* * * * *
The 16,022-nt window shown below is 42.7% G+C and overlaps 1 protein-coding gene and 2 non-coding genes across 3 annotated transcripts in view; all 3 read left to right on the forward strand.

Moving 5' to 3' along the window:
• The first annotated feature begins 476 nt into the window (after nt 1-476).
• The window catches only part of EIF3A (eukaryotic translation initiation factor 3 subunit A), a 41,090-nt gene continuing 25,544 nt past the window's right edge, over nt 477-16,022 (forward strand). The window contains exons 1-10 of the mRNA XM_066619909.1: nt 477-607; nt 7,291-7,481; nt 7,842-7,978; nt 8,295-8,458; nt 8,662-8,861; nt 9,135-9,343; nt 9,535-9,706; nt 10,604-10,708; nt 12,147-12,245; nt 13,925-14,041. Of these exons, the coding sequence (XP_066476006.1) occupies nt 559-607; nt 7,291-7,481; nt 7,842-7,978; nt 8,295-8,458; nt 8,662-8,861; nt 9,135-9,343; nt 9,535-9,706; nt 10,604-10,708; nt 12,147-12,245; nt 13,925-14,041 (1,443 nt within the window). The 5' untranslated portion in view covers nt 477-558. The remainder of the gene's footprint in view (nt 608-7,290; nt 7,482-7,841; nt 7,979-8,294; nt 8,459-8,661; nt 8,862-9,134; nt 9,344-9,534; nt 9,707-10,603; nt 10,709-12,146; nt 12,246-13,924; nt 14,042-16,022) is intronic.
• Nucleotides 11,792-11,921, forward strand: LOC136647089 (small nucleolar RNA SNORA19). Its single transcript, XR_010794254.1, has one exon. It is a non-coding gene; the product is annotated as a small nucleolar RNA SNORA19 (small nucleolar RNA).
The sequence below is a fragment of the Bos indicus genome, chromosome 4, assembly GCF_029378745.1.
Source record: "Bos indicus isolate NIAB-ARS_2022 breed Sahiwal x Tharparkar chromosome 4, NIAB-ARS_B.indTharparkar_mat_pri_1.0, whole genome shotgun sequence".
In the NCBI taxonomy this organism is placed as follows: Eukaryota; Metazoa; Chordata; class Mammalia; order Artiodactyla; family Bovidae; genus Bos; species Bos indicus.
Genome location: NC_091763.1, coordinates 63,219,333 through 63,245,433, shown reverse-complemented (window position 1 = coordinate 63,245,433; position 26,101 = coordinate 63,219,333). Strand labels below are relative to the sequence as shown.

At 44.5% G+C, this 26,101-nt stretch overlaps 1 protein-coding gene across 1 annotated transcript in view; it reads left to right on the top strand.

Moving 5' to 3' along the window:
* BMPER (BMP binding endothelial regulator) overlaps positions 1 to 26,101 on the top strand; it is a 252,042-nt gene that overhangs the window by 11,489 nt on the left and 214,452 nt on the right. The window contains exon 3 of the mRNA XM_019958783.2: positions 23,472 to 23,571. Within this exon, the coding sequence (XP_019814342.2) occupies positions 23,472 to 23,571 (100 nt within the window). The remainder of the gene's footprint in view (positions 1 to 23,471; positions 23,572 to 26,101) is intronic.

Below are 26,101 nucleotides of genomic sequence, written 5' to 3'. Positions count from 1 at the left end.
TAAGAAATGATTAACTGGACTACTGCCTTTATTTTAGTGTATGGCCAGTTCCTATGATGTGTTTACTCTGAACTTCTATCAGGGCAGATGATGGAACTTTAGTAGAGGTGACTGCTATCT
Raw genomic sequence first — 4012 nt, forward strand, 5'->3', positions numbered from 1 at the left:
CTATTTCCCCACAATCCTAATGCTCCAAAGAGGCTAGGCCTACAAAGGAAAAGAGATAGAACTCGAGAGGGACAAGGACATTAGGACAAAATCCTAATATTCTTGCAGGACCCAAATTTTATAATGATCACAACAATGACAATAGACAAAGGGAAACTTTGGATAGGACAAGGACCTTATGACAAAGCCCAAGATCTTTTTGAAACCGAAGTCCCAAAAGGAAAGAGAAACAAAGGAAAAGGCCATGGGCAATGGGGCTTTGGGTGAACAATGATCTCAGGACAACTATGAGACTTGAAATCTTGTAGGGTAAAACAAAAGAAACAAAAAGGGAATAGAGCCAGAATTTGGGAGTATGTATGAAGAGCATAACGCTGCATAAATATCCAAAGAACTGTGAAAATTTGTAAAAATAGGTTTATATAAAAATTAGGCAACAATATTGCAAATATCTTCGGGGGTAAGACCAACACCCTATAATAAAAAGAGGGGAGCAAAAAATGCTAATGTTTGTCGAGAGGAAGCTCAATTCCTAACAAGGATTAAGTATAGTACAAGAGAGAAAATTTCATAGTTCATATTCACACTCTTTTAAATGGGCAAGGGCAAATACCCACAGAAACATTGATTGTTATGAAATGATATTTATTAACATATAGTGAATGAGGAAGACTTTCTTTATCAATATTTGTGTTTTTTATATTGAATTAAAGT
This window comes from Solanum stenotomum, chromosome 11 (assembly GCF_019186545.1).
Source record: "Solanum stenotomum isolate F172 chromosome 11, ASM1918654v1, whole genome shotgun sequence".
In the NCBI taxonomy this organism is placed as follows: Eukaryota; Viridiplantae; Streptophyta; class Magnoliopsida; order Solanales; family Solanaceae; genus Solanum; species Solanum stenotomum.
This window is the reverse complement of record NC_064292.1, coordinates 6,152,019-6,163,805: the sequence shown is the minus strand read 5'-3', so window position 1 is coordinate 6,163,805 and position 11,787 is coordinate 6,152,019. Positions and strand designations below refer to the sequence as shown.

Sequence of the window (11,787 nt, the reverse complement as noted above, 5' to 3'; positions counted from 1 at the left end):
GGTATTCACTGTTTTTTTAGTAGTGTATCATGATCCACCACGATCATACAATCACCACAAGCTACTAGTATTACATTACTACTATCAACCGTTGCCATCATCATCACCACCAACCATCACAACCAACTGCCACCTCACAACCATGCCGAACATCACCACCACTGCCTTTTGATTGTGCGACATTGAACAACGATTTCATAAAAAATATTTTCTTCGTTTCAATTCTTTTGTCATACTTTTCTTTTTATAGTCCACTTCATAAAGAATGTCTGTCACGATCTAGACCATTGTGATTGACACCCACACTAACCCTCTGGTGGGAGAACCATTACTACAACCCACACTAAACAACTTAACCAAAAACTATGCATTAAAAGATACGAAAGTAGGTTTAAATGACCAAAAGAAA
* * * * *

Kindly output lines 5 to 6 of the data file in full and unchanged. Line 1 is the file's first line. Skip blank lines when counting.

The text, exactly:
• Nucleotides 11,792-11,921, forward strand: LOC136647089 (small nucleolar RNA SNORA19). Its single transcript, XR_010794254.1, has one exon. It is a non-coding gene; the product is annotated as a small nucleolar RNA SNORA19 (small nucleolar RNA).
The sequence below is a fragment of the Bos indicus genome, chromosome 4, assembly GCF_029378745.1.